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The Bristol Railroad Station, previously known as the Bristol Union Railway Station, is located on the edge of Bristol’s Commercial Historic District. While the station initially opened in 1856, the current stone and brick structure was constructed in 1902-1903. After the passenger service was terminated in 1971, the structure stood vacant for several years until being renovated as a shopping mall in the 1980s. It was added to the National Register of Historic Places in 1980 as one of the last remaining examples of Norfolk and Western Railroad depots built before World War I as part of a series of system expansions during the era. The building is now used for various public and private events. Its unique structure blends Romanesque and European-style architecture and features a notable hipped-roof pavilion on one end.

  • Bristol Railroad Station and historical marker, 2018
  • Bristol Railroad Station, 2008
  • Bristol Railroad Station, 2008
  • Clinchfield No. 1 at Bristol Train Station in 1978 for U.S. Sen. Howard Baker's second campaign tour across Tennessee
  • Historic photo of Bristol Train Station
  • Amtrack train passes Bristol Train Station during 2011 trip from Roanoke to Bristol

The land upon which the station currently sits was donated by Rev. James Kin in 1848, before the establishment of Bristol in the 1950s. In 1856, the first-ever passenger train in Bristol arrived at the Norfolk and Western station. Just two years later, the Southern Railway was completed, stretching from Bristol to Knoxville. Subsequently, Bristol flourished as a prominent manufacturing and commercial center in the region. 

The first depot at which the first passenger train in Bristol arrived at in 1956 was constructed by James Fields of Abingdon. This depot, in comparison to the current station, was located slightly farther north. Today, it would be located directly east of the intersection of Cumberland Street and the Randall Street Expressway. The initial depot was destroyed on December 14, 1864 during the 3rdNorth Carolina Mounted Infantry’s raid, under Union Maj. Gen. George Stoneman, into Southwest Virginia.

Following the Civil War, a freight car was temporarily utilized as the town’s freight depot until 1866 when construction of a new depot was completed. By the 1880s, Bristol’s flourishing and growth led to the need for a larger depot to serve the region. In 1881, a 326 feet long passenger shed was constructed, along with a temporary office building on one end, and the existing depot was subsequently destroyed. The third depot was constructed by William H. Smith or John M. Crowell and was completed early in 1882.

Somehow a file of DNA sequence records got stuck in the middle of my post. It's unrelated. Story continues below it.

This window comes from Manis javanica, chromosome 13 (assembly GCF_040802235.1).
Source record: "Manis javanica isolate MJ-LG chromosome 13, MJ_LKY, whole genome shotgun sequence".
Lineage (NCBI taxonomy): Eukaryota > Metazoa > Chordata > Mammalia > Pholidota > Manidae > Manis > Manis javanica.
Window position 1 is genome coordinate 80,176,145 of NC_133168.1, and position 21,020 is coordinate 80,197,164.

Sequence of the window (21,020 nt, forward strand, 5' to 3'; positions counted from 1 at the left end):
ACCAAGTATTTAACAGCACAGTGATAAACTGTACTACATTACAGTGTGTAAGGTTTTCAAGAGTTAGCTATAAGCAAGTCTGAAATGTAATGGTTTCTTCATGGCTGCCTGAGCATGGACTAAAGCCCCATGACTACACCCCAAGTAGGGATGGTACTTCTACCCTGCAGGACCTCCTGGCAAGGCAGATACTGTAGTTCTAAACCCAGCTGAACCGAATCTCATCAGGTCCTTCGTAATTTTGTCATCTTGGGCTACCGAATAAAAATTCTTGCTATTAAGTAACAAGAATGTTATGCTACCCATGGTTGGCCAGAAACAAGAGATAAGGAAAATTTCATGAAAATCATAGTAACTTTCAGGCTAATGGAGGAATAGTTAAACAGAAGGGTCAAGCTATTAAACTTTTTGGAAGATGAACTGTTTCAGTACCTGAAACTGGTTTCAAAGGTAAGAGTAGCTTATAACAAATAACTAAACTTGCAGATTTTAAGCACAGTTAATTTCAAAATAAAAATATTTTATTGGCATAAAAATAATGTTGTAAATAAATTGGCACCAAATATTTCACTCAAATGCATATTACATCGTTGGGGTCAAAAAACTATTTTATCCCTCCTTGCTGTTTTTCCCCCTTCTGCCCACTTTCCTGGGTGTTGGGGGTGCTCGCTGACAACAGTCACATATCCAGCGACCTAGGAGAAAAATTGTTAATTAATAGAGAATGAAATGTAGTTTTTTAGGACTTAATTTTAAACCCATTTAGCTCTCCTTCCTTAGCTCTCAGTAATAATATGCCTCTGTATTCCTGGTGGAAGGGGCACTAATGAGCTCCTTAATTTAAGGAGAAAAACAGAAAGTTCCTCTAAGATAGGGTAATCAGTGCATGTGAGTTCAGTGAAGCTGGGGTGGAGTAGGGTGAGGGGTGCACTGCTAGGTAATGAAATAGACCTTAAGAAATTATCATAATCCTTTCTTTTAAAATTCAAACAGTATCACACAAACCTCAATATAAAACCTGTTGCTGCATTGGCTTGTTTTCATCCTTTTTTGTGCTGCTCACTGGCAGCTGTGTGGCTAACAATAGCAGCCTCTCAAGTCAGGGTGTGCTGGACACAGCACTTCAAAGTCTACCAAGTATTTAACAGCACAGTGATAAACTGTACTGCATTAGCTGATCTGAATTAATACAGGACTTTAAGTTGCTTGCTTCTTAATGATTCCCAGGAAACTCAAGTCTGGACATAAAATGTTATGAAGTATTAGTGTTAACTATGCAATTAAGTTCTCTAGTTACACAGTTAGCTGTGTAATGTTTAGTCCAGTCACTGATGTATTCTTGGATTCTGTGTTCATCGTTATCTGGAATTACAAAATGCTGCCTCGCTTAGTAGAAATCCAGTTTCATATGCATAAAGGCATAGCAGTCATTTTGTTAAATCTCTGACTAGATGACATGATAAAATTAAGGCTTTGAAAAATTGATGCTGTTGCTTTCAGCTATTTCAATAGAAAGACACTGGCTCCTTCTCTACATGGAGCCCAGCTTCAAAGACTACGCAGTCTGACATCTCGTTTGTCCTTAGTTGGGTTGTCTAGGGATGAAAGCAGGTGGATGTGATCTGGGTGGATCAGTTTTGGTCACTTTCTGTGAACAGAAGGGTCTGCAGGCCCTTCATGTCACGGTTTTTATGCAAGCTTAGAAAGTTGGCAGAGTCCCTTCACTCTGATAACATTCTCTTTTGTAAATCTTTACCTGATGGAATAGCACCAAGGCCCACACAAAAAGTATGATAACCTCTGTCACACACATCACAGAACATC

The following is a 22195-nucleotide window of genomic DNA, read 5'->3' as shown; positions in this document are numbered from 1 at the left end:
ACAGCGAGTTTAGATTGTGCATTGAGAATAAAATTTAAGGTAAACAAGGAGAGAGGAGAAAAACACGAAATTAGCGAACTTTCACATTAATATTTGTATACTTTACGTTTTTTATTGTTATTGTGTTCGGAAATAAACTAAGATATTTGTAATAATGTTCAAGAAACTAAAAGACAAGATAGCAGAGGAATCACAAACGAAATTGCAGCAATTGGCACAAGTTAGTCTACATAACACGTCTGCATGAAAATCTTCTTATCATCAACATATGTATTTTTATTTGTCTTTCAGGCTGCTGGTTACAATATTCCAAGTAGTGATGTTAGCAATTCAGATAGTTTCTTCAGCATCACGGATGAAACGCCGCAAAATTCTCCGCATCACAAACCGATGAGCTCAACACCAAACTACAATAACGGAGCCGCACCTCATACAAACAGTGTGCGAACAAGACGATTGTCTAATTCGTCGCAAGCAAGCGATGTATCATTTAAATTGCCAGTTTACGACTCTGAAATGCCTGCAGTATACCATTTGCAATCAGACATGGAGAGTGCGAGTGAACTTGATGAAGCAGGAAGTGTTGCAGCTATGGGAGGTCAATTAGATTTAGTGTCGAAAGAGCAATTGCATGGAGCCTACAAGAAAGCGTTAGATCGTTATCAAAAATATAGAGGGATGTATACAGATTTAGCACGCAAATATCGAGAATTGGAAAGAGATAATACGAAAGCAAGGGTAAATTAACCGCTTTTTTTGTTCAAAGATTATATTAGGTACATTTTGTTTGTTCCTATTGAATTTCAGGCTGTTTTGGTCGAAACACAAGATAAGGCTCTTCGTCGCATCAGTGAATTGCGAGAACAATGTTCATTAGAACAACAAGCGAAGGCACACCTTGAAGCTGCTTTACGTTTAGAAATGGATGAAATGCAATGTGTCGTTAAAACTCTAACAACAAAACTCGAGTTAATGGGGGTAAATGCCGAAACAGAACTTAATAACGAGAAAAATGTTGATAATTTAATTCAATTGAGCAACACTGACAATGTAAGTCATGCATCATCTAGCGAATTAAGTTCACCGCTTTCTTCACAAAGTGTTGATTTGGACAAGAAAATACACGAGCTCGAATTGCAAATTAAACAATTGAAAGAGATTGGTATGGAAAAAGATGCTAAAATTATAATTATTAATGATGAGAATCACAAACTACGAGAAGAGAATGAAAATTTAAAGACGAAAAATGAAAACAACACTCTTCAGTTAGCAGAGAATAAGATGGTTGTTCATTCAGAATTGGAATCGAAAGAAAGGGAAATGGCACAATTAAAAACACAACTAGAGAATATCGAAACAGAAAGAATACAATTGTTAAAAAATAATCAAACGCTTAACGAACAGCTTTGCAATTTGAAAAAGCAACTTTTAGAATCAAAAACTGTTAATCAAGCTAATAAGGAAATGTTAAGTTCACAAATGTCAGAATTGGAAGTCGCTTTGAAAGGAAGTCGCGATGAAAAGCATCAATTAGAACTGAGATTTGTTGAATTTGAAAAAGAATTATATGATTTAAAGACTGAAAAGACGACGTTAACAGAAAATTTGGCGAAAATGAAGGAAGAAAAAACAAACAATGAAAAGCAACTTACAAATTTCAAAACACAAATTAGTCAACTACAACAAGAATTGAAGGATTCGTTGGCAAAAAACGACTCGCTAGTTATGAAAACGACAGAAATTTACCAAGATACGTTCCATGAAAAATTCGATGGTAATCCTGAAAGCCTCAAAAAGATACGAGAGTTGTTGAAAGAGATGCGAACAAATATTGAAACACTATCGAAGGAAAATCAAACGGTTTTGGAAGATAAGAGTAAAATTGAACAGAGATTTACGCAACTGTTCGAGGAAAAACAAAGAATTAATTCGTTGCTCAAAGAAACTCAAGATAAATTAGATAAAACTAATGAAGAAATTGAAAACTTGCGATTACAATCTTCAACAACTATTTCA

When the current station was constructed in 1902-1903, by John Pettyjohn and Company of Lynchburg, Virginia, it became the fourth station to exist on the lot. The design of the current station bears extensive resemblances to design plans for a structure which was projected to be built in 1889 but never was. For the majority of the 20thCentury, the Bristol Railway was utilized as one of the most prominent freight and passenger depots in the region. According to a report published in December last year by the Bristol Herald Courier, when the Bristol Station’s historic marker was unveiled, Tim Buchanan, vice president of the Bristol Historical Association and member of the Bristol Train Station Foundation, said, “Before 1971, this was the interstate that brought everything to Bristol.” 1

In 1999, the Bristol Train Station Foundation purchased the structure with plans to renovate and restore the station as a centerpiece of downtown Bristol. The Foundation reportedly planned for the station to be operating again soon after its restoration. In 2008, the Bristol Station began a decade-long restoration process which was completed in 2018. The restoration process required over $5 million in funds.

Today, the station is utilized for a variety of public and private events. However, local publications have recently reported the Bristol Tennessee-Virginia Rail Coalition is supportive of the prospective return of passenger rail services to Bristol in the future. The same report from last year by the Bristol Herald Courier revealed that the group, including over twenty local organizations, “supports the extension of passenger rail from Roanoke, Virginia, to Bristol and then southward to Knoxville, Tennessee; Chattanooga, Tennessee; Atlanta, Georgia; and Birmingham, Alabama.” 1 A 2017 Amtrak study also concluded that a potential passenger line from Bristol to Roanoke would likely be profitable, and the city of Bristol, VA, is now working on its own study.

"BHC 042714 Bristol Trains SUNDAY 02.jpg." Bristol Herald Courier. April 25, 2014. July 2019.

"Bristol Depot." Bristol Historical Association. 2007. July 2019.

"Bristol Railroad Station - Bristol, Virginia." Waymarking. June 8, 2008. July 2019.

"Bristol Railroad Station." Virginia Department of Historic Resources. September 10, 2018. July 2019.

"Bristol Train Station." Bristol Herald Courier. June 27, 2014. July 2019.

Bristol Train Station. July 2019.

"Clinchfield No. 1 in Bristol, Va." Bristol Herald Courier. November 4, 2013. July 2019.

Crigger, David. "BHC 042814 Bristol Trains MON 01.jpg." Bristol Herald Courier. April 25, 2014. July 2019.

1 Greiss, Leif. "Historic marker dedicated to Bristol railroad history and train station." Bristol Herald Courier. December 4, 2018. July 2019.

Loflin, Lewis. "History of the Bristol Trainstation." Sullivan County. July 2019.

"National Register of Historic Places Inventory Nomination Form for Bristol Union Railway Station." Virginia Department of Historic Resources. November 28, 1980. July 2019.
Phillips, Bud. "Bristol's old freight depot handled virtually all incoming and outgoing freight." Bristol Herald Courier. June 22, 2014. July 2019.